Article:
Time to Pay Attention to Hurricane Season

  NOAA NWS NHC Track Map and Forecast for Hurricane Bill as of 19 August 2009 -- Image: NOAA/NWS-NHC We’ve been lucky so far.  The 2009 hurricane season on the east coast of the U.S. has started just a bit later than usual, although it’s gone from nothing to a Cat 4 Hurricane (Bill) in what seemed like no time at all.  So, if you haven’t already incorporated hurricane planning, get going.  The image above was ...

19th August 2009.
By Tom Tripp

 

NOAA NWS NHC Track Map and Forecast for Hurricane Bill as of 19 August 2009  -- Image: NOAA/NWS-NHC

NOAA NWS NHC Track Map and Forecast for Hurricane Bill as of 19 August 2009 — Image: NOAA/NWS-NHC

We’ve been lucky so far.  The 2009 hurricane season on the east coast of the U.S. has started just a bit later than usual, although it’s gone from nothing to a Cat 4 Hurricane (Bill) in what seemed like no time at all.  So, if you haven’t already incorporated hurricane planning, get going.  The image above was taken from the NOAA National Weather Service’s National Hurricane Center and represents the current location and forecast track of Hurricane Bill, which, at the time of the forecast, was already a Category 4 hurricane, with top sustained winds of 115 knots.  A fairly dramatic start to the season, I’d say.

BoatUS Hurricane Resource Center Website Screen Shot

BoatUS Hurricane Resource Center Website Screen Shot

There have always been lots of separate websites with useful information on weather, planing and preparation strategies, but now the Boat Owners Assocation of the U.S. (BoatUS) has put much of it together into one well-organized website.  You need to add this one to your favorites; perhaps even consider making it your temporary start page if you are cruising in hurricant waters.  This link takes you to the extremely comprehensive site from BoatUS.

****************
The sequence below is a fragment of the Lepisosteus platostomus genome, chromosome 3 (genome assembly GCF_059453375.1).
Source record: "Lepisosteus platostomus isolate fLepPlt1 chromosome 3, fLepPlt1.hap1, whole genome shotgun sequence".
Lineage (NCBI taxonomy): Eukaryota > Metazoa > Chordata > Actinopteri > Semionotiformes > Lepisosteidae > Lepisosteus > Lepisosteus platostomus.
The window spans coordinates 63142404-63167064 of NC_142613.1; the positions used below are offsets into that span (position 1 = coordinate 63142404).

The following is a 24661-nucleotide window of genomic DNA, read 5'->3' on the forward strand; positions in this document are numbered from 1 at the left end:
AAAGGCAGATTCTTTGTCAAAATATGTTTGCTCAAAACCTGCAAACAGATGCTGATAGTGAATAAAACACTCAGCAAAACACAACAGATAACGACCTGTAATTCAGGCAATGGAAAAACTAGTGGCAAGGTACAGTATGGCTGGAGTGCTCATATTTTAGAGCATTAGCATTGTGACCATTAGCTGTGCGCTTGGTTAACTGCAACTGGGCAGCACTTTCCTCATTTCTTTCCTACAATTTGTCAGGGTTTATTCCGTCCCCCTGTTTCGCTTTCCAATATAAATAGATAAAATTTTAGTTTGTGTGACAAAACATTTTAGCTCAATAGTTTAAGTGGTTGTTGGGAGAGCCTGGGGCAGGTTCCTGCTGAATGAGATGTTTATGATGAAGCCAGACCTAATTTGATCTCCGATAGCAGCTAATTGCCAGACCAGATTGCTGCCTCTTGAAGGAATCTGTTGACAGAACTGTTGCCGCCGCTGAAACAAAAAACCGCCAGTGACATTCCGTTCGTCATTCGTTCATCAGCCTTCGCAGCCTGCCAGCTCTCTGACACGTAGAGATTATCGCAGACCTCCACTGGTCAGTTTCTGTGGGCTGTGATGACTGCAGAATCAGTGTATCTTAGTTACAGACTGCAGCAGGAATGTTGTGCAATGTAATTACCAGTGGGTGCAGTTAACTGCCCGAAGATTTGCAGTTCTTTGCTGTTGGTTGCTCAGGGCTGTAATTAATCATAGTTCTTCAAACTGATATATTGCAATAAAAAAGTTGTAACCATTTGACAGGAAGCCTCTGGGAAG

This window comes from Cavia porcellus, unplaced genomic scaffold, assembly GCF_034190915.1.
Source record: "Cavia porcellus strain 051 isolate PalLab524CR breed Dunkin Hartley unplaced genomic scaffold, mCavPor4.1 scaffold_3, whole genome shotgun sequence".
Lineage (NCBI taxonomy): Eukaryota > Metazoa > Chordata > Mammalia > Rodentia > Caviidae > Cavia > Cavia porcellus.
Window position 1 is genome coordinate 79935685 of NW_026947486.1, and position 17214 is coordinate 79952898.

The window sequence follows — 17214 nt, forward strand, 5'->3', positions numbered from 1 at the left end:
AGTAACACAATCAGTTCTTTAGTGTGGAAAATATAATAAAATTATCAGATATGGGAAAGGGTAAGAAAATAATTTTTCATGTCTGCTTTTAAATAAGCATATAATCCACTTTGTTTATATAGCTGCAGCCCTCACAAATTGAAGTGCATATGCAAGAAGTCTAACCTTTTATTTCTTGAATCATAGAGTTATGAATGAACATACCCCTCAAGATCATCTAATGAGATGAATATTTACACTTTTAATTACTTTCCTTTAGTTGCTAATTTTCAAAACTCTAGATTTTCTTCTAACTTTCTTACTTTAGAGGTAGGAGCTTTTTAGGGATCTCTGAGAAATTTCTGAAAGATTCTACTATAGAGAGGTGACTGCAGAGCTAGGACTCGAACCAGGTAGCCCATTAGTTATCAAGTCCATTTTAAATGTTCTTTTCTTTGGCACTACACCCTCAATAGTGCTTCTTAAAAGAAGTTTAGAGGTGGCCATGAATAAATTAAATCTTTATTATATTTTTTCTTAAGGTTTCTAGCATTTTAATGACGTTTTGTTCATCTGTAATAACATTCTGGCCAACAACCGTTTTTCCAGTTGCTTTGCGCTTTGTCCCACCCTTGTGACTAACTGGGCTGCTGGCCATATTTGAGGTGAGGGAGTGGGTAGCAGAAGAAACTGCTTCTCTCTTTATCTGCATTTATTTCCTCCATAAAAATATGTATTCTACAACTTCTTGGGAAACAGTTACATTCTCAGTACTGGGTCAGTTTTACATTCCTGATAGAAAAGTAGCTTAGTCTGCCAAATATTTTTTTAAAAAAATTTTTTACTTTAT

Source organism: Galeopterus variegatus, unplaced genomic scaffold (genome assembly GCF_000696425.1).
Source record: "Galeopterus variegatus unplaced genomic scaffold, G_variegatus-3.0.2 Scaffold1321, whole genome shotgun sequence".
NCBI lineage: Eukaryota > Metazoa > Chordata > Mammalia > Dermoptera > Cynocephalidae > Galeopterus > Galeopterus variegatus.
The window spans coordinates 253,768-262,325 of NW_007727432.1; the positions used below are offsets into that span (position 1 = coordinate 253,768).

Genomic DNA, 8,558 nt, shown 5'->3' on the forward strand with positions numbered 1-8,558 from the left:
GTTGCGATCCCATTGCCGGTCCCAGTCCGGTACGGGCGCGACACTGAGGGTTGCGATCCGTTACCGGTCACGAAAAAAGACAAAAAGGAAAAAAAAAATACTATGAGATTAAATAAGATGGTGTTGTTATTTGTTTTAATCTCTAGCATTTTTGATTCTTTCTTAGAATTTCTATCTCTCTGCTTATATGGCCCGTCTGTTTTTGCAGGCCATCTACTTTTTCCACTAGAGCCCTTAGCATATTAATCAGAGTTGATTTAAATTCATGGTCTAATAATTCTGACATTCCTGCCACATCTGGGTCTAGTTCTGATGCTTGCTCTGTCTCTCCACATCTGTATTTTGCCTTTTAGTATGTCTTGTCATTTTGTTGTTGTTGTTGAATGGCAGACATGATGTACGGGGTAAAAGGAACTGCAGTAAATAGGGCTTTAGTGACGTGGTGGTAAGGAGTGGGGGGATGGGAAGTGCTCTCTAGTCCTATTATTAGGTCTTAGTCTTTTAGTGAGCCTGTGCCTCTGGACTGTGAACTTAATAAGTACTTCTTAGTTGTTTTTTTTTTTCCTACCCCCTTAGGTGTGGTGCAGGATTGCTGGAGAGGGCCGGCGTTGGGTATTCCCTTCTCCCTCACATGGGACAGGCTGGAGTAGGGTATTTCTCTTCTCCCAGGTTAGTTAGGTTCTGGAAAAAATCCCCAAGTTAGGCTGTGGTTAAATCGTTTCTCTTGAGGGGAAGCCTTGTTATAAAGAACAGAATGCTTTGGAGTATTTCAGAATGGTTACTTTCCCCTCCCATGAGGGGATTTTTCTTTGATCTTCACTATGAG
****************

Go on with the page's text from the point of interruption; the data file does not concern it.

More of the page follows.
According to BoatUS Director of Damage Avoidance Bob Adriance, “The time to think about storm preparations is now, before a hurricane watch is posted for your area.”  Adriance notes that typical storm preparations include hauling boats from marinas or removing them from boat lifts and securing them ashore with tie downs, reducing windage by removing things like biminis and sails, adding extras lines and chafe protection to boats in a slip, and other measures.

At the online BoatU.S. Hurricane Resource Center , boaters can find a downloadable 12-page Guide to Preparing Boats and Marinas for Hurricanes, a hurricane preparation worksheet, and current hurricane tracking charts with up-to-the minute storm tracking tools with landfall strike probabilities, wind band information and “spaghetti” models showing forecasters’ predicted storm paths,  “Our goal with the web site is to give everything you ever wanted to know about hurricane preparation, and it’s open for anyone to use,” adds Adriance.

Copyright © 2009 OceanLines LLC


About the author:

Tom Tripp

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Tom is the publisher of www.OceanLines.biz, a website about passagemaking boats and information. He is also a contributor to Chesapeake Bay Magazine who has been at sea aboard everything from a 17-foot homemade wooden fishing boat to a 1,000-foot-long, 96,000-ton, nuclear-powered aircraft carrier.

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